We did practice social distancing in many respects by not using the lodges, and not taking the boys to daycare. Saturdy skiing was outstanding. It snowed heavily all day. We did venture into High Hut to use the bathroom. With half the seats removed following the new social distancing guidelines at least partially, people were stading around trying to figure out how to eat lunch.
By Sunday, reports were getting dire from Seattle, and the entire ski area was closing down. We headed home a day early. As we packed up and headed home on Sunday, it was snowing heavily. The best powder days of the season were ahead of us, but it was already obvious the ski season was already over. Over the course of the weekend we went from cautious skeptics to hunkering down for what was to come.
The following week is when things began to change fast. We quickly began to minimize uneccesary contact with the outside word by consolidating our shopping trips. Since our daycare was still open, and so was my office, we continued our normal daily routine. It seems strange in retrospect, but Gina and I, before picking up the boys from daycare on Friday, went to grab a beer and discussed the situation and how to adjust our strategy. My office, just that day, had officially closed. We decided to pick up our 16-foot trailer from Packwood near the ski hill to use as a home office, pull the boys out of day care, and start to work from home.
Based on our normal standards, the weekend of 22-23 Mar was dissapointing, but looking back, closer to normal than we've had since. We had kept our trailer in Packwood near the ski hill at the town RV park for the winter. Anticipating having our two and four year old boys at home, I made the two hour drive up with our oldest son, Jesse, on Sunday to pick up the trailer.
Besides picking up the trailer, we did not make any other stops. After making a lot of long distance drives in my life, while I do not miss 12+ hour marathon drives, I still find getting behind the wheel for an hour or two somewhat theraputic. It was a gorgeous day. While picking up the trailer, I looked around at the moutains surrounding Packwood. Raineer was occasionally peeking through the clouds from the north. It was gorgeous. The snow line was only a few hundred feet above town.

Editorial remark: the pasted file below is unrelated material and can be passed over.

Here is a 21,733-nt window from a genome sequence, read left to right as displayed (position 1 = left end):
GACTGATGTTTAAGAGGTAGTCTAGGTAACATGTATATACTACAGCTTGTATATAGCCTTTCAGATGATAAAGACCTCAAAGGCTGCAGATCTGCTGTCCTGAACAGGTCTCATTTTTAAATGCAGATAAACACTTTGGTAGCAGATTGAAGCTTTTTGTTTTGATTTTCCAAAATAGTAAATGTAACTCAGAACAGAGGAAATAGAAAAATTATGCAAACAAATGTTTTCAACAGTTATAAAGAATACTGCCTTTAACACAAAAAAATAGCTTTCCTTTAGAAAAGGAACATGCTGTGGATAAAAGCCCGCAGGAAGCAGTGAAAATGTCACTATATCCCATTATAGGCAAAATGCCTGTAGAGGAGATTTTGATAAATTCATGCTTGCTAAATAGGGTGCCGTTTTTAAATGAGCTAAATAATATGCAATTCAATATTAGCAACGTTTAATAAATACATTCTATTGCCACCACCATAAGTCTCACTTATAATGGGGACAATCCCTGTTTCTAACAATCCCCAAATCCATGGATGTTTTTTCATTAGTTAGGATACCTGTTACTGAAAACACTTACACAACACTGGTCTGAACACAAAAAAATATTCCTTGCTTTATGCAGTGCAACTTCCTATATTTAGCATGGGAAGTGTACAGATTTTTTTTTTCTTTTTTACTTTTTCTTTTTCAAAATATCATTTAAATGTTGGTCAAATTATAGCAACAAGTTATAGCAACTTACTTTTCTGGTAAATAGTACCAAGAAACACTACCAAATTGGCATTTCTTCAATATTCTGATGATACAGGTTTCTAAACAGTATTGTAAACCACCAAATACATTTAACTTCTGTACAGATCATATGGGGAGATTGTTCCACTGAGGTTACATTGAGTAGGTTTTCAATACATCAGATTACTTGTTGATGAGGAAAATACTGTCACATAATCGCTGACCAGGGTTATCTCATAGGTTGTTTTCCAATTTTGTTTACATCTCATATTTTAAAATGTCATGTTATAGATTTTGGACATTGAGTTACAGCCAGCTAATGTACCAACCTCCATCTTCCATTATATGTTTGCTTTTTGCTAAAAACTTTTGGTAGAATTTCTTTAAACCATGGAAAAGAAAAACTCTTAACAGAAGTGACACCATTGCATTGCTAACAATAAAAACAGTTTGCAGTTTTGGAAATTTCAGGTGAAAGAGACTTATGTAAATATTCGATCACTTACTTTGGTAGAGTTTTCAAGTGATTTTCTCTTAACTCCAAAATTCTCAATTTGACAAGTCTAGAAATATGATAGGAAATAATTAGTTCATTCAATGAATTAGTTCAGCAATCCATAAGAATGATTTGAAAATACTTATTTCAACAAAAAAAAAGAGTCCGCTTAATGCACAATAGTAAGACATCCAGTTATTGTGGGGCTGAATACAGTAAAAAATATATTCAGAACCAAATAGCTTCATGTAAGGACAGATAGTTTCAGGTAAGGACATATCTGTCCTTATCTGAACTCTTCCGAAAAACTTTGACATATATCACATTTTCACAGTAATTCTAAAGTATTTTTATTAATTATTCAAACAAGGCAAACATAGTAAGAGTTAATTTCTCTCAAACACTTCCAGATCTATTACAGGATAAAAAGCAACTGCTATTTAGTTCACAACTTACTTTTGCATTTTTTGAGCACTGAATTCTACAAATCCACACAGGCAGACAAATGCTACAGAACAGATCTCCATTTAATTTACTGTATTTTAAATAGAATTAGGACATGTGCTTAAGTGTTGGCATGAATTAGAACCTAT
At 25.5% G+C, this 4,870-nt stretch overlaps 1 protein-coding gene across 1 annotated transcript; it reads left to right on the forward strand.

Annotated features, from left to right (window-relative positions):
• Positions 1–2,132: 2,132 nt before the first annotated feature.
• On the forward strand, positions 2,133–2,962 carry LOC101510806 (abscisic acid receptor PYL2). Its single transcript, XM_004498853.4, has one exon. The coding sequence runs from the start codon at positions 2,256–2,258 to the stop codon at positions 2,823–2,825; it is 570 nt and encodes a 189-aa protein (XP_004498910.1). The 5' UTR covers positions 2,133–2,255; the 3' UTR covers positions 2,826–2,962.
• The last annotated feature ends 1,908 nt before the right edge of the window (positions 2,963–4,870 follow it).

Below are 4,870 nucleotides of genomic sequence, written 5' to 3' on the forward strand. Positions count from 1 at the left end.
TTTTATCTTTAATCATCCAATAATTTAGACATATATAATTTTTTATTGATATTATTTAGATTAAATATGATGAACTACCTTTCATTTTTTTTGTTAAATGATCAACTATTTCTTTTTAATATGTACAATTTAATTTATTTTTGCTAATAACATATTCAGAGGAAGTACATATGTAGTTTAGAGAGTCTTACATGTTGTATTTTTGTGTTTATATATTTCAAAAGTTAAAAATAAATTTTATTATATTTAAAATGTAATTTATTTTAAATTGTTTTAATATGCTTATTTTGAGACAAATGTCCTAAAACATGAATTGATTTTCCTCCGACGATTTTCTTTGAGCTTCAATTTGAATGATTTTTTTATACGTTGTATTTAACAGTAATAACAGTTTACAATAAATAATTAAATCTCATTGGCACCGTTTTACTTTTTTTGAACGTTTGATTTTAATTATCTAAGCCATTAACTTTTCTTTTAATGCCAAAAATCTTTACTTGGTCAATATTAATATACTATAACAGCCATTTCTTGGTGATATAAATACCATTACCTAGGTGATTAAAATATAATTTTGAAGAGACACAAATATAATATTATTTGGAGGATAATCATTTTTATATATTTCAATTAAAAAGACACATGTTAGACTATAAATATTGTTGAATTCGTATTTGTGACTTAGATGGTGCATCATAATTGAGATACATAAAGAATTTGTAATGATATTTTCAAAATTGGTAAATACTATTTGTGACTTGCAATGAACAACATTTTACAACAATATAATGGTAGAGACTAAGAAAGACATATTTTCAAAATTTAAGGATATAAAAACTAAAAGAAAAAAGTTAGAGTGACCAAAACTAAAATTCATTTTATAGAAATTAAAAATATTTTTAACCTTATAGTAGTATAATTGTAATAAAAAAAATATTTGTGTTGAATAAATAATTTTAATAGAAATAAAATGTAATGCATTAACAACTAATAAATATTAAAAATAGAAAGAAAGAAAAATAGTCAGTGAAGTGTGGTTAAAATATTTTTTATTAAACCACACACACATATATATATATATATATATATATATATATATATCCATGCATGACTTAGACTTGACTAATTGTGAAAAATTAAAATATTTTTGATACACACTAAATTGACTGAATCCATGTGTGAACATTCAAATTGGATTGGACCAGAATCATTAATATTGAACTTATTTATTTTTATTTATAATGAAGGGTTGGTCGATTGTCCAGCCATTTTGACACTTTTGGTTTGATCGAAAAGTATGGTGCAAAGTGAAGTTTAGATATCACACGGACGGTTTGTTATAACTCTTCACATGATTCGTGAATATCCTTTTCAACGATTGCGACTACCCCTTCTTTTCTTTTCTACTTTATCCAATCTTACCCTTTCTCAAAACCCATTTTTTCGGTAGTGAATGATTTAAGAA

Part of me, although I did not want to admit it, was already beginning to resign myself to what I had a good idea was ahead. I love being in the mountains and on mountain rivers. Although we can see magnificient mountains from Olympia, we decidedly are not in the moutains.
This was the last weekend I was going to have for quite a while. The company I work for, Esri, creates the best complete suite of Geographic Information Systems (GIS) software in the world. Not surprisingly, Esri also has brought together some of the most innovative minds in geographic analysis in the world as well. Esri was about to be thrust into the forefront of the response to the novel coronavirus, the disease we would come to know as SARS-CoV-2, and I was about to become a part of it.